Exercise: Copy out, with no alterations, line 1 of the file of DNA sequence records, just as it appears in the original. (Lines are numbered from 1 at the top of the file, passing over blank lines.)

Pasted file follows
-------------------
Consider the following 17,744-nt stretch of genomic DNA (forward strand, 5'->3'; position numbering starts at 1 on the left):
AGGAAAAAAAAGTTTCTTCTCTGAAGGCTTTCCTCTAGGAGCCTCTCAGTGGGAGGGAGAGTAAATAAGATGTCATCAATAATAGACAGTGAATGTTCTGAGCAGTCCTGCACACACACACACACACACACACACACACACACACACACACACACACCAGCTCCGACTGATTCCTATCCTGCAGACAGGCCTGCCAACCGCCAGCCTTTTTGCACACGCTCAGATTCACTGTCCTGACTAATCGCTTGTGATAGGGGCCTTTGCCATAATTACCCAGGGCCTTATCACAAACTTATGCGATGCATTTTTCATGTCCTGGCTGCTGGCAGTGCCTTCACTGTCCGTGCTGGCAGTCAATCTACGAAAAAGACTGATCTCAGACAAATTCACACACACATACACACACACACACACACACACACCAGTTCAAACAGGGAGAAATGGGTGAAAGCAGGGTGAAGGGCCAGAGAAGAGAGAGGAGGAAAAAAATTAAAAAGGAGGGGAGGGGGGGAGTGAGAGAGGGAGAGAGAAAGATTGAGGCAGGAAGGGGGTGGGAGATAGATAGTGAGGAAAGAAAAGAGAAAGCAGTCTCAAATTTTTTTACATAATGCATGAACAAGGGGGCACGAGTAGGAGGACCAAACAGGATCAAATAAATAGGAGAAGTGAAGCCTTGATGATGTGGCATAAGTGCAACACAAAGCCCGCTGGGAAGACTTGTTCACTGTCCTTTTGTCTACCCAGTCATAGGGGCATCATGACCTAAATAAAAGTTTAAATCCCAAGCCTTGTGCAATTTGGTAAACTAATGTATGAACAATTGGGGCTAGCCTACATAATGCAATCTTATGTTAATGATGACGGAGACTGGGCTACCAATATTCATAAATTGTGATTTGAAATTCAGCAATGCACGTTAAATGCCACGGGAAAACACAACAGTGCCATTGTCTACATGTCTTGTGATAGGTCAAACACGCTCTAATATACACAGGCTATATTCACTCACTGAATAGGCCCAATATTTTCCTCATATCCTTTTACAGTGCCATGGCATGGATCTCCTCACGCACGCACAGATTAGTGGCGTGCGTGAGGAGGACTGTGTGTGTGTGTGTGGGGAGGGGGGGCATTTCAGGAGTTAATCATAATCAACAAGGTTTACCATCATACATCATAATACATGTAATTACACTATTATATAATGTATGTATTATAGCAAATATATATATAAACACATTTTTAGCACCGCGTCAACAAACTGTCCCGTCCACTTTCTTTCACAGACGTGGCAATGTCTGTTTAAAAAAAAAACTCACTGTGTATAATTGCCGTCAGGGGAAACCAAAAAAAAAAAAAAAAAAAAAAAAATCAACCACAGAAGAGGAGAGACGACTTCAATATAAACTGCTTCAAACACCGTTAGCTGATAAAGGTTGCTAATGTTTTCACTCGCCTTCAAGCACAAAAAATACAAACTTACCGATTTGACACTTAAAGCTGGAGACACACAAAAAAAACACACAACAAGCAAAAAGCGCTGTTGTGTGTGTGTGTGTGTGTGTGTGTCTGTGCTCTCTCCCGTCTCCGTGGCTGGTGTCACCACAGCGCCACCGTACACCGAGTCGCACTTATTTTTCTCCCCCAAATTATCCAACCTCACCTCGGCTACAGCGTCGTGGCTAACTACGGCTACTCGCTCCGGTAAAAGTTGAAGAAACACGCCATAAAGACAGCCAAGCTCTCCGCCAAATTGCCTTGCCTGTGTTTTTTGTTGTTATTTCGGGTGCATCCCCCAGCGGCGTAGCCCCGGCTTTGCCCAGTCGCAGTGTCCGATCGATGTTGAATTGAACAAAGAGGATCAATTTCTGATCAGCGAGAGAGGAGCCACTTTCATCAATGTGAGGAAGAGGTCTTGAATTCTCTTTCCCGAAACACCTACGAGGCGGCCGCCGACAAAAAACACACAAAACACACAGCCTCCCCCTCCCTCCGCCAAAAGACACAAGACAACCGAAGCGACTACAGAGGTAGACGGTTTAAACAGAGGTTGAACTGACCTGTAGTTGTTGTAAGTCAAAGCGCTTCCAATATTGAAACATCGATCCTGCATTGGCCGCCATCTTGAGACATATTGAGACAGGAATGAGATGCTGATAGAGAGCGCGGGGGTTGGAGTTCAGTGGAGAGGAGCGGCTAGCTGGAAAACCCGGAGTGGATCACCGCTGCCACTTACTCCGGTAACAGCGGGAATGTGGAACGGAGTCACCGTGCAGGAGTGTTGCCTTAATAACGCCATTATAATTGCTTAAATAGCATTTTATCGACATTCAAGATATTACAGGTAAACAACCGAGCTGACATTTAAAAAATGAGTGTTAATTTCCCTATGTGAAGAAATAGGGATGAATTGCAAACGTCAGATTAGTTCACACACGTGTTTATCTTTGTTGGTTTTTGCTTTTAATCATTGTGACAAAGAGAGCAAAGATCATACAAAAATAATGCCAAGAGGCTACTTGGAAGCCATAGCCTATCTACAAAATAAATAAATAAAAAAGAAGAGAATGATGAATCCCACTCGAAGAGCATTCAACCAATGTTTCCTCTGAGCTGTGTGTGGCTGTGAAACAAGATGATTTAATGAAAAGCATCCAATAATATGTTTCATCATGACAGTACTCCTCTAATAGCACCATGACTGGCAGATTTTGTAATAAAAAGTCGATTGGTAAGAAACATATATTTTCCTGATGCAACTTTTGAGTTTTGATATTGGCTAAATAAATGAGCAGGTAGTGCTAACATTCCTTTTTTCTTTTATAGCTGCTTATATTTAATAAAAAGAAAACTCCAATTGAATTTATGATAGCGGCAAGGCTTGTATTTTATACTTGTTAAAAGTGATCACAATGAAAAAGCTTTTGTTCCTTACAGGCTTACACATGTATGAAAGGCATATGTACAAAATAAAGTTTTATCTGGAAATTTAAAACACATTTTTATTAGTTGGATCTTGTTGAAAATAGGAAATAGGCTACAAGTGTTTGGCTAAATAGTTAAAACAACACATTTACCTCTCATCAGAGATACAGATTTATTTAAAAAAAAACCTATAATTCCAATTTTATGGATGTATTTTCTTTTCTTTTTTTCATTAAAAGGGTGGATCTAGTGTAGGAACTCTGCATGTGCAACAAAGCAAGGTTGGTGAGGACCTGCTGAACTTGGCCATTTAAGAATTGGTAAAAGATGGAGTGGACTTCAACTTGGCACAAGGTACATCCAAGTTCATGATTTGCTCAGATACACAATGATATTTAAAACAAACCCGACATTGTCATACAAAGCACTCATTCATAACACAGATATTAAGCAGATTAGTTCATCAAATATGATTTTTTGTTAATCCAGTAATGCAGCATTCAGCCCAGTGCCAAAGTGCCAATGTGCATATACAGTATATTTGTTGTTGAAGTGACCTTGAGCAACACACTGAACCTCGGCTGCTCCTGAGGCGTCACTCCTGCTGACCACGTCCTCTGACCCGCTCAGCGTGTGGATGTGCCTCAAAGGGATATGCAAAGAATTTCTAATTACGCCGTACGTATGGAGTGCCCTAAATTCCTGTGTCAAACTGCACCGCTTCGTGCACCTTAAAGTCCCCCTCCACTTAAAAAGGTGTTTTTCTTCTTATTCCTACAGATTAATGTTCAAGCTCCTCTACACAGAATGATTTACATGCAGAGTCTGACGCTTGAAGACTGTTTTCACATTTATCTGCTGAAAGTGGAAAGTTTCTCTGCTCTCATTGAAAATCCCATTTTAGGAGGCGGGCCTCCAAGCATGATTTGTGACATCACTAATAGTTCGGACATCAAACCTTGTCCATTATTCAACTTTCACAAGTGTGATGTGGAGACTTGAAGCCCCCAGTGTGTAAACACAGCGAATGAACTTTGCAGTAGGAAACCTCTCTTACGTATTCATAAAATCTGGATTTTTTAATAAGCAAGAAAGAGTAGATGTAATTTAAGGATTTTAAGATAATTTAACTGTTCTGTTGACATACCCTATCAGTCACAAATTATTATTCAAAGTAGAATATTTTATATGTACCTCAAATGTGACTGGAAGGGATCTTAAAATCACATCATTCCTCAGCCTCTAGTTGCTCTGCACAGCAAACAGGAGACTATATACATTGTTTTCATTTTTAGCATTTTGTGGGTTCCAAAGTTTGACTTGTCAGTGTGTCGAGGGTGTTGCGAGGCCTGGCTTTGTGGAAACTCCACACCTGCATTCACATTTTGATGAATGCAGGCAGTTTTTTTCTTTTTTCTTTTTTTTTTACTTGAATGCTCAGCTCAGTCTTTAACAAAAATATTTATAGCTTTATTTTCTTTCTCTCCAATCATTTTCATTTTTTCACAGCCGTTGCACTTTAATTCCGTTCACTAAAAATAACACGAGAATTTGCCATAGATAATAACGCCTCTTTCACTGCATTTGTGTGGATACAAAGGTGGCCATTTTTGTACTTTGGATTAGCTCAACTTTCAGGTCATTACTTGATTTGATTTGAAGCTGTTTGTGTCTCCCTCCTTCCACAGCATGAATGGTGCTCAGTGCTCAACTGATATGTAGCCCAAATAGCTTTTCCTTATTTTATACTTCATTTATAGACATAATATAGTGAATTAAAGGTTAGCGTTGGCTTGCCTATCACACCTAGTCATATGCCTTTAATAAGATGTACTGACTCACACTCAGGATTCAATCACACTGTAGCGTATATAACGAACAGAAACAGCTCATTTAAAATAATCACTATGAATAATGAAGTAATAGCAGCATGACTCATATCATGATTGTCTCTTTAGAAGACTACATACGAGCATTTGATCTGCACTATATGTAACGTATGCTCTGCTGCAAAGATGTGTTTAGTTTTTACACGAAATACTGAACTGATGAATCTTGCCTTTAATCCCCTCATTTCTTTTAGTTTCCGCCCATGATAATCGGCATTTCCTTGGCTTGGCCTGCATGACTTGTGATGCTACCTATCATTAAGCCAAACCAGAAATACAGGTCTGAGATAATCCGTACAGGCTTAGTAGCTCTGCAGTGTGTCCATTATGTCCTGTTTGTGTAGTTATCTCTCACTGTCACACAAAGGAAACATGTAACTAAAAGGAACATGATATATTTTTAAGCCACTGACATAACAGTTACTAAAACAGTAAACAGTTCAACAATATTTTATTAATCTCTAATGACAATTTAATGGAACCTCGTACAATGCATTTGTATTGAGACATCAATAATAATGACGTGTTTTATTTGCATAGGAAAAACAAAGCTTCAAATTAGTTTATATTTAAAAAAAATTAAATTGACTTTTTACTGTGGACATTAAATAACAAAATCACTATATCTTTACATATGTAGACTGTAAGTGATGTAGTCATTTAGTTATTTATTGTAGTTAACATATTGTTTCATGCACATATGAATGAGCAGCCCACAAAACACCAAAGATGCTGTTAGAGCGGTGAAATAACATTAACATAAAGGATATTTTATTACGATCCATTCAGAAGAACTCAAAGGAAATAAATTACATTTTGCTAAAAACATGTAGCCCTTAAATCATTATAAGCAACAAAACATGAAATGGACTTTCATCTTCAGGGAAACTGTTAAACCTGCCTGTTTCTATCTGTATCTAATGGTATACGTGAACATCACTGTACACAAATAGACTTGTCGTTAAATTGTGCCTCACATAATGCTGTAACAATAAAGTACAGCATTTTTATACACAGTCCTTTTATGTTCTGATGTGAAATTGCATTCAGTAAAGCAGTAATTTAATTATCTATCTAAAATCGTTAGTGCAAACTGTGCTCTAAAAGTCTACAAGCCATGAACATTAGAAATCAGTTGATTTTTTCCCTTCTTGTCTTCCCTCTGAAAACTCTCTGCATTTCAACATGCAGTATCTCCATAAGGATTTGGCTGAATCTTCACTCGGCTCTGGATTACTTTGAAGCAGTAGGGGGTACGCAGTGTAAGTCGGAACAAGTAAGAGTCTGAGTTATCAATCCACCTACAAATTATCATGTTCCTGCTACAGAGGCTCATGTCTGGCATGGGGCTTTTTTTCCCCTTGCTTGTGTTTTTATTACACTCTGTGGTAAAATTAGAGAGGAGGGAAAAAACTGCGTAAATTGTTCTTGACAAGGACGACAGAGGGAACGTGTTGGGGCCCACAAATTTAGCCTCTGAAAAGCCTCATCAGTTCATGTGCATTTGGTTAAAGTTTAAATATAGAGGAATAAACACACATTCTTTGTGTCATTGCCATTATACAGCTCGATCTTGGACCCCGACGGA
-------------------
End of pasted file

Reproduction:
Consider the following 17,744-nt stretch of genomic DNA (forward strand, 5'->3'; position numbering starts at 1 on the left):